There is some code that I’m still not good at building out with a process of Test-driven Development. One of those challenges is random content generators.
For example, I used to play a great BBS game called TradeWars. A lot of what made it fun was the way it generated interesting maps. Here’s an image of one:
Some neat features of what has been generated are:
- The dense cluster of interconnected sectors 1-7
- Rings like 52, 66, 76, 77, 67, and 53
- Choke points like 153
I might choose to force some features into every map, like the dense center. Then it makes sense to test for them. But what about things like chokepoints and rings? It’s possible that they wouldn’t randomly form. I guess I could randomly generate maps up to some selected cutoff, until I either find one or give up, but that feels like a super annoying Selenium test that just times out sometimes due to dumb luck.
I could lock a random seed, but that feels like it’s not exercising the generator very much. What if there are some random events that cause it not to reach the configured number of desired sectors? I wouldn’t find bugs like that I only ever checked known good inputs.
My instincts are to build a visualizer and just look at what it spits out until I have what I like. However, I’m really interested in challenging myself to see if I could use TDD to construct the code without this cheat.
Any thoughts are appreciated. Thanks in advance!
Not an expert, but I think this might get easier if you switch from “a map has a 1/N chance of having X” to “at least 1 map out of N will have X”. So you’d generate a sequence of expected predicates (1 * “has X” + (N - 1) * “does not have X”) and then do a random shuffle. You’d need some state to keep track of when you need to generate a new sequence.
The starting point of TDD is to write a test that fails. Then you fix it. Then you make the code nicer.
So what would be your failing test in this case? To generate a map and not see one of the random features you’re expecting? However, if they’re generated at random, there’s no way to know that they should appear when you run the test.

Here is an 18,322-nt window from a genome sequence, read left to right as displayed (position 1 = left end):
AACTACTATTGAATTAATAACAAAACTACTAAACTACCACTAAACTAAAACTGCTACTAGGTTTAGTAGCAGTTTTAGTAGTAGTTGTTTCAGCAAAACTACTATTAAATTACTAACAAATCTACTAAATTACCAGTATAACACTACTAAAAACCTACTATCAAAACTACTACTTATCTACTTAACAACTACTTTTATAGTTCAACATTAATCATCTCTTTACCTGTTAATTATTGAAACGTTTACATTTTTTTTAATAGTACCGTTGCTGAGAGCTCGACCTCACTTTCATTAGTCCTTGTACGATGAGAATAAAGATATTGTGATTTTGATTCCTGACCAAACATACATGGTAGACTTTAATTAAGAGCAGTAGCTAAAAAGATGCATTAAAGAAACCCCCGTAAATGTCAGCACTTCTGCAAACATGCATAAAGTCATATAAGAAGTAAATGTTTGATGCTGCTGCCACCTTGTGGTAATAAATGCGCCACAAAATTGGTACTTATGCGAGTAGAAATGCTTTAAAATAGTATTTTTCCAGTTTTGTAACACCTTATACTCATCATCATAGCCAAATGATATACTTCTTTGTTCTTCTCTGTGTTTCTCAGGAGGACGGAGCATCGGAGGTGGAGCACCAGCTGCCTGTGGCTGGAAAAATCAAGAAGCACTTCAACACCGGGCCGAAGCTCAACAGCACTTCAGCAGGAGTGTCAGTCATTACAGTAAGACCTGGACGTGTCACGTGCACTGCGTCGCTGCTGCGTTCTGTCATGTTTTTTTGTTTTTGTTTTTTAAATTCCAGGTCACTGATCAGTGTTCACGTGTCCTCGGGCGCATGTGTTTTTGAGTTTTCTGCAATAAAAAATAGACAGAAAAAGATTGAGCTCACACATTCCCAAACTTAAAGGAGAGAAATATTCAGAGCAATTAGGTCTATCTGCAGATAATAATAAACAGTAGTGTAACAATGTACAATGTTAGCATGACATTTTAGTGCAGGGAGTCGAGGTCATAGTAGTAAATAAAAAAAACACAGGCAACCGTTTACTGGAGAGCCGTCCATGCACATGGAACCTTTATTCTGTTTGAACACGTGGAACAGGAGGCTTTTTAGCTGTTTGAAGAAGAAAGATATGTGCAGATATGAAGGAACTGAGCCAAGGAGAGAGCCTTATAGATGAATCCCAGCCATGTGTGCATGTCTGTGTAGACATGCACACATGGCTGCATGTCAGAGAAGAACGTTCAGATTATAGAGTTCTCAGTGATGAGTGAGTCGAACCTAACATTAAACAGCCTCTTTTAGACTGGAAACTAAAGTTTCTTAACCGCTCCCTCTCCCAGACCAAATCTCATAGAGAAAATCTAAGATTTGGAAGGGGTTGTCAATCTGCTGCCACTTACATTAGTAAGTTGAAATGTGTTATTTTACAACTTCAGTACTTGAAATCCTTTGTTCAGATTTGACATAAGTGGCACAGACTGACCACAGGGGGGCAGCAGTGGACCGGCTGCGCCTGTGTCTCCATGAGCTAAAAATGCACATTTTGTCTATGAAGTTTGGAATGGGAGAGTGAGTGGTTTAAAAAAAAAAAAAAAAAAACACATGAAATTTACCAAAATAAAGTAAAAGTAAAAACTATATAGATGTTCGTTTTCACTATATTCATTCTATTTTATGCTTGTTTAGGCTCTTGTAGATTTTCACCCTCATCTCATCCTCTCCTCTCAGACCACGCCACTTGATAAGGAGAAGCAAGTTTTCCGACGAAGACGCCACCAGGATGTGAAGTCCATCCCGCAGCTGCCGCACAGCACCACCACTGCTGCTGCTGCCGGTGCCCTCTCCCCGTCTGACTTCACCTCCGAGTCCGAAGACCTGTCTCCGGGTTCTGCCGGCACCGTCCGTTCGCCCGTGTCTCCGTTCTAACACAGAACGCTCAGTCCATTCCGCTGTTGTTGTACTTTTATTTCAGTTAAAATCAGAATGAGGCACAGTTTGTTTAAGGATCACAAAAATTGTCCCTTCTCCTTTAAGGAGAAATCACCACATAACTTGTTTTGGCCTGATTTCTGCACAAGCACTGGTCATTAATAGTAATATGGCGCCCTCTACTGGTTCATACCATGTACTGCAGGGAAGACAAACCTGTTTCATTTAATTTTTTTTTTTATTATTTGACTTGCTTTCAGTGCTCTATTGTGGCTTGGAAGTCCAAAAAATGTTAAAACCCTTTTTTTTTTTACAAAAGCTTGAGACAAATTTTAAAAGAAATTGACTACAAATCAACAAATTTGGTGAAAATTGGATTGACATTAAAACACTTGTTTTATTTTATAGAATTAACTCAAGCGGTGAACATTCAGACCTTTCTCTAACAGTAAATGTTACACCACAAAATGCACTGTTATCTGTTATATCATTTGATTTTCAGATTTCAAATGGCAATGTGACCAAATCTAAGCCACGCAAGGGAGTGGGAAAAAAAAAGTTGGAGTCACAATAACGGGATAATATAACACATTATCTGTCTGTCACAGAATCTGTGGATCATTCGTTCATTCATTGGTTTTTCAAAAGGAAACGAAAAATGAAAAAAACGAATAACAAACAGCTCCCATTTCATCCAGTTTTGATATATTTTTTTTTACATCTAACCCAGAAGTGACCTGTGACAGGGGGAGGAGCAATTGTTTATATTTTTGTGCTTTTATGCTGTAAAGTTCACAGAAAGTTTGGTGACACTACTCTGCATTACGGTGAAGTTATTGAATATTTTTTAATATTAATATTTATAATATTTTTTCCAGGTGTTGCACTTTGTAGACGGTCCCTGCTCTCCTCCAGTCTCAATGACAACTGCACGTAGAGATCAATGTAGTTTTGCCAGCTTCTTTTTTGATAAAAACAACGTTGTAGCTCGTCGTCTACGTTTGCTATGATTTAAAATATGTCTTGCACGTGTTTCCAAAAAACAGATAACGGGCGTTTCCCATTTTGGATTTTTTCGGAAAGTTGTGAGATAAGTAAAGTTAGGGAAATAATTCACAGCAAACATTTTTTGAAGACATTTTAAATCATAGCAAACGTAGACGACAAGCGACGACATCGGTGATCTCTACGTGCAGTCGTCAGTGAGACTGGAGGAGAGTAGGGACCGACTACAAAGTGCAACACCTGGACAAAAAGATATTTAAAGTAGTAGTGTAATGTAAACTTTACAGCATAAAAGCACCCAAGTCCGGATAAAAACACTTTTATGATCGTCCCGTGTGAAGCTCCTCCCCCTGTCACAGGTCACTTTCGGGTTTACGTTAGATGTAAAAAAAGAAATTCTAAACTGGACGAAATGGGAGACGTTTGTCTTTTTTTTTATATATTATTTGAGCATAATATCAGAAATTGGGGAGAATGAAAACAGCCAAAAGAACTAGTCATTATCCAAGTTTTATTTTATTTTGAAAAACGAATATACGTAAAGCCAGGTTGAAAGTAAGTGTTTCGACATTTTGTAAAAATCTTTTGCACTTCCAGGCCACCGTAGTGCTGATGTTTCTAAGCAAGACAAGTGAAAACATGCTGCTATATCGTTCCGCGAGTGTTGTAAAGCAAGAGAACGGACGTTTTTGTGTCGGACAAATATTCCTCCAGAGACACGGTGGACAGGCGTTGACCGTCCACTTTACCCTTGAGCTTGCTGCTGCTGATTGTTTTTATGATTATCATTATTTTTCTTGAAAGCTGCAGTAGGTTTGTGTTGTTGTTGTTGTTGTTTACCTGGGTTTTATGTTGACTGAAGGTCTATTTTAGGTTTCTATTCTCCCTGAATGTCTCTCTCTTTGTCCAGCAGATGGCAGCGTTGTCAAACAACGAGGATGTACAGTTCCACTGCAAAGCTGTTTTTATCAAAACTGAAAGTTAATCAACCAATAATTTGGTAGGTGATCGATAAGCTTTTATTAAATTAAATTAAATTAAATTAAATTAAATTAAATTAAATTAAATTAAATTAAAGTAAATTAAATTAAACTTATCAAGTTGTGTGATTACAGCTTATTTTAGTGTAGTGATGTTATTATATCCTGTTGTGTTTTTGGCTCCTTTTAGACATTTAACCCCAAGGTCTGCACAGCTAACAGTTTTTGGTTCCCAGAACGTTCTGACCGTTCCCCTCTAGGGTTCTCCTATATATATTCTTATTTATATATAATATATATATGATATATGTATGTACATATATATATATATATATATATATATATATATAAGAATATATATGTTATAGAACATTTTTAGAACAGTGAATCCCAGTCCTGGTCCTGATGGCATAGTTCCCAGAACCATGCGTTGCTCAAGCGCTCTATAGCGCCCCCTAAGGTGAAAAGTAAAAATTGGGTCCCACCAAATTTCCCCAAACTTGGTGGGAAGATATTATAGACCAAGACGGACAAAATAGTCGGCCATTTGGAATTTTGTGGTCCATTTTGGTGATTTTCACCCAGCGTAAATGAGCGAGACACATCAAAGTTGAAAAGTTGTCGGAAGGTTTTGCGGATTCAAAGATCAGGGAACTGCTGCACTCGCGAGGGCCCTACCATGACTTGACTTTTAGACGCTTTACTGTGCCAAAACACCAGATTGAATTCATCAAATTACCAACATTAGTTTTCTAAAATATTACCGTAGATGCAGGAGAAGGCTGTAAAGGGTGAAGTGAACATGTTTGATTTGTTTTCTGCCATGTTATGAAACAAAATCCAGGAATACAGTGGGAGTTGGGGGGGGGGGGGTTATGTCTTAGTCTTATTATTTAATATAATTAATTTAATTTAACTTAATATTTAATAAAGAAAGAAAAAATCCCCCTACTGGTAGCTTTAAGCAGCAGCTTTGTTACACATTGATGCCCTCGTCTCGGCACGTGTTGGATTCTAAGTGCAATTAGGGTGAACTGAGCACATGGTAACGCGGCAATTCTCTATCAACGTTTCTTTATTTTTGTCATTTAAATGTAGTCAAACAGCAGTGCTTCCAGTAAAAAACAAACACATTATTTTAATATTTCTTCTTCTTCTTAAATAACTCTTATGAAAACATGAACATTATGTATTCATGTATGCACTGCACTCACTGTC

The only simple way I can think of to fix your expectations is to mock your random number generator. Think of a super-simplified example where you have a function that has to return “A” 10% of the times, and “B” 90% of the times. This function will generate a random number between 0 and 1 and produce “A” if the number is less than 0.1, “B” otherwise. By mocking the random number generator and forcing it to return (for example) 0.09 you can fix the expectations and write a failing test, which you then can fix.
You’re not stressing the random number generator in this way, true. You’re assuming it will work, but your whole application is built on that assumption, so it’s fine.
The right testing approach is probably finer-grained, focused on testing the pieces that work together to generate a whole map. For instance, that map looks like it’s generated with a Monte Carlo process similar to crystal growth - something like:
- start with a few sectors connected together as a “seed”. That might be where the strongly-connected “union” cluster comes from
- try adding a new sector in a spot that’s not already occupied, connecting it randomly to the other ones.
- evaluate the “energy” of the new configuration
- using the “energy”, decide whether or not to keep the added sector. In real-world crystallization, this corresponds to an atom/molecule sticking to the crystal or bouncing off
- keep trying sectors until the map is full enough
- advanced version: the decision based on “energy” typically has a parameter equivalent to “temperature” that affects the probabilities (higher “temperature” → higher “energy” is more likely), so it’s possible to simulate the equivalent of forming crystals as a liquid cools
Most of the above steps are deterministic, other than picking the random location and making the final decision to keep or reject the addition. In particular, the “energy” function is a pure function of the configuration - and it’s where most of the complexity lives. In the case of physical crystals, it’s where all the science lives!
One way to ensure larger structures are generated in this kind of model would be to consider bigger “chunks” as individual parts to be randomly added - compare crystallizing a protein versus a pure element.
A newer method (that TradeWars likely doesn’t use because it wasn’t invented yet) is called “wavefunction collapse”:
I found this paper which recommends a three pronged approach:
- Write deterministic assertions about the output
- Repeat tests over a lot of seeds (similar to property tests)
- Save and rerun previously failed seeds to prevent regressions
2 and 3 are pretty clever. I like how they lean into the randomness and just try to cover a bigger portion of possibilities with the tests.
1 is basically the exercise left to the implementor. I do like the idea of writing tests for all the things I know to be true. It doesn’t allow for things that might be present, of course. Maybe there’s a lesson there though. If you really want something in there, the algorithm should probably enforce it.